Here’s a surprising statistic for retail marketers to ponder: more than 40% of retailers aren’t implementing an abandoned cart email strategy to entice back would-be customers.

That’s according to a recent study conducted by Kibo and Astound Commerce, which outlined how many retailers were making efforts to entice cart abandoners back to their sites. Something else the study uncovered: online retailers are missing some serious opportunity.

Across all segments and sizes of online retailers, nearly three-quarters of all carts are abandoned, and they’re abandoned for a variety of reasons ranging from crashed browsers to unexpected total purchase price. Fortunately for marketers, email offers a rare opportunity to convert these cart abandoners back into buyers.

According to Marketing Land, “more than half of cart retrieval emails are opened, and over a third of cart retrieval emails result in purchases.”

Email is a top revenue contributor to online retail sales, but not all emails will generate the same results. So what can you do to boost online sales with an abandoned cart strategy of your own? Let’s take a look at the fundamental pieces of a good abandoned cart email.

Subject Lines

Naturally these are important for any email. Remember the goal of your abandoned cart message: open, click, buy. You don’t need to be tricky—add in keywords so that the recipient knows what your message is. Popular tip offs include “cart,” “complete your order,” or “forgetting something.” Some brands take the “oops” approach, but use that with caution—most cart abandoners aren’t abandoning by mistake.


Pretty Pictures

Quality photography says a lot about your brand and the products you offer. It’s worth the cost to hire a professional photographer, and you can use the photographs both on your site and in your abandoned cart email.

You don’t want an email that’s entirely created from images, but do offer an eye-catching visual as your prominent element, and be sure to include photographs of the item the shopper abandoned in their cart. Doggyloot walks this balance well by including an eye-catching image of a dog and images of what was left behind (plus prices–example below). Good photography is particularly important if your brand is still establishing itself—quality work instills confidence in your reputation, which could translate to more sales from otherwise apprehensive buyers.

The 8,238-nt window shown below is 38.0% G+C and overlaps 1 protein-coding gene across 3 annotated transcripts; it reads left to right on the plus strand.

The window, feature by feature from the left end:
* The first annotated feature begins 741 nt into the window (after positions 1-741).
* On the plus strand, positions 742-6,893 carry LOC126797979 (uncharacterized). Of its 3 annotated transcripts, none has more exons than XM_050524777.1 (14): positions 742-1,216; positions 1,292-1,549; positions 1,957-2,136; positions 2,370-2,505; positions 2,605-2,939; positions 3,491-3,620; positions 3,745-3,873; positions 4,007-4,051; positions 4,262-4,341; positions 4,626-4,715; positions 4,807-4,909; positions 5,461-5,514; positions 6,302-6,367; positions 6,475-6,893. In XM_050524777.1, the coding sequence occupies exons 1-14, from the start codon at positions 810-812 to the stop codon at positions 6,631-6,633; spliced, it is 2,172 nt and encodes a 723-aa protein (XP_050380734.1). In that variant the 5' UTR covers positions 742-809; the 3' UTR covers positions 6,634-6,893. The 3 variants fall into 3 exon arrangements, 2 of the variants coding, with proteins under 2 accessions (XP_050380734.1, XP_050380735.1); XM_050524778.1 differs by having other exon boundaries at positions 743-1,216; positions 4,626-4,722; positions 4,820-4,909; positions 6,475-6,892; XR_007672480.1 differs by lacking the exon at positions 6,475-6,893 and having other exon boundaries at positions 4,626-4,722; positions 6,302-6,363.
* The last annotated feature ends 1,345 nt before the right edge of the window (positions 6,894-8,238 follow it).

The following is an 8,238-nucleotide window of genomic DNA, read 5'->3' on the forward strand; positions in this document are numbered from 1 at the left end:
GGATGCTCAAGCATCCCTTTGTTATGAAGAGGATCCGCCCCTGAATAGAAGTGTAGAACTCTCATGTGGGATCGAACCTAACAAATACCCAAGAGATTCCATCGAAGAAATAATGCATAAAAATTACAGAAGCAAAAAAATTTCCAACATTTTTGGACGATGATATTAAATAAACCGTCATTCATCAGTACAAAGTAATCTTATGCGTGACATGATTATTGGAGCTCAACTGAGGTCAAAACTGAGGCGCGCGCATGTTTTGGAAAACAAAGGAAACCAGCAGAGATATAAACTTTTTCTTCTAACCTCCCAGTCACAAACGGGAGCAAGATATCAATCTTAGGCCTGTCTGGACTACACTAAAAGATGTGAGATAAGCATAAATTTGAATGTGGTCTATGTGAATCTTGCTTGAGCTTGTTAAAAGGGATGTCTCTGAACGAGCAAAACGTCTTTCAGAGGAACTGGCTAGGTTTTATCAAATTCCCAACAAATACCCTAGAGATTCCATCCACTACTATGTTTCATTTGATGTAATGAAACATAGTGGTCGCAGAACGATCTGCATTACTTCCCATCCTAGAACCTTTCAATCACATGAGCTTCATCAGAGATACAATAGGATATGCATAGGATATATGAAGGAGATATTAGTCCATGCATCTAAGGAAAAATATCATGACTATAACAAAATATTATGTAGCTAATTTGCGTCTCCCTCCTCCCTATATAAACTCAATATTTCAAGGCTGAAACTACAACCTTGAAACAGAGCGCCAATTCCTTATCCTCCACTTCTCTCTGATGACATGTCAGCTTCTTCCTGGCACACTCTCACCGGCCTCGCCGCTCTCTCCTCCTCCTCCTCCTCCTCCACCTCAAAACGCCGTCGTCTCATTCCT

Catchy Copy

Fostering community can be a great tactic for generating increased future sales (i.e., consumer stickiness), but you can also employ community-oriented copy in your abandoned cart strategy. For example, SmartPak’s abandoned cart copy speaks to community (riders) and to FOMO (“we can’t promise your items won’t get snagged by another smart rider”). That little touch of FOMO might help you recover the cart abandoner who’s on the fence about buying now or later.


Personalizing isn’t just for $$firstnames. Only 6% of surveyed retailers are personalizing their abandoned cart messages beyond mentioning the product abandoned. Include images of the actual item(s) left in the cart, and consider adding suggestions for products based on what other purchasers bought. These suggestions could be related items at a lower price, or items that have better reviews than the original selection. Here’s where user-generated content can come in handy, too: if you’re collecting reviews and/or images, feature a good review alongside the item abandoned in the cart so that your would-be buyer can build trust with someone who is already in your community of buyers.

Callback Offer

Discounts can be a huge temptation for a cart abandoner, but beware the discount hunter. Consumers are hip to the game, and it’s not uncommon for a shopper to intentionally abandon a cart in hopes of a discount coupon code. Frustrating as that may be, not offering a coupon might cause that buyer to bounce entirely.

So what’s a marketer to do? Some brands are trying out limited time offers or discount codes that expire within 48 hours. Even the slightest perk, like free shipping, can entice a cart abandoner back to your site (and away from your competitors’ site).

Clear Calls to Action

Getting that cart abandoner back to their cart is your one mission. Be catchy, if you like, but be clear with that goal. Go with big, bullet-proof buttons. Link your images. Or, go all out like Chubbies:

Suggestions for Use

One reason buyers report abandoning carts? Buyer’s remorse. It’s easy to add items to a cart, and it can be a little stunning to see total costs once you get to the buying phase. Try adding suggestions for use to your abandoned cart message—these could be anything from recipes (if you’re selling food items) to outfit suggestions (bonus if you pair with other items you sell). Focus on not just how you want your buyers to use your products but also on how your existing buyers and influencers are actually using your products.

You’ve got the basics for a solid abandoned cart email—now build an email series! Download our abandoned cart email series here to get started:

abandoned cart email series

Leave a Reply

Your email address will not be published. Required fields are marked *


Let's Get Started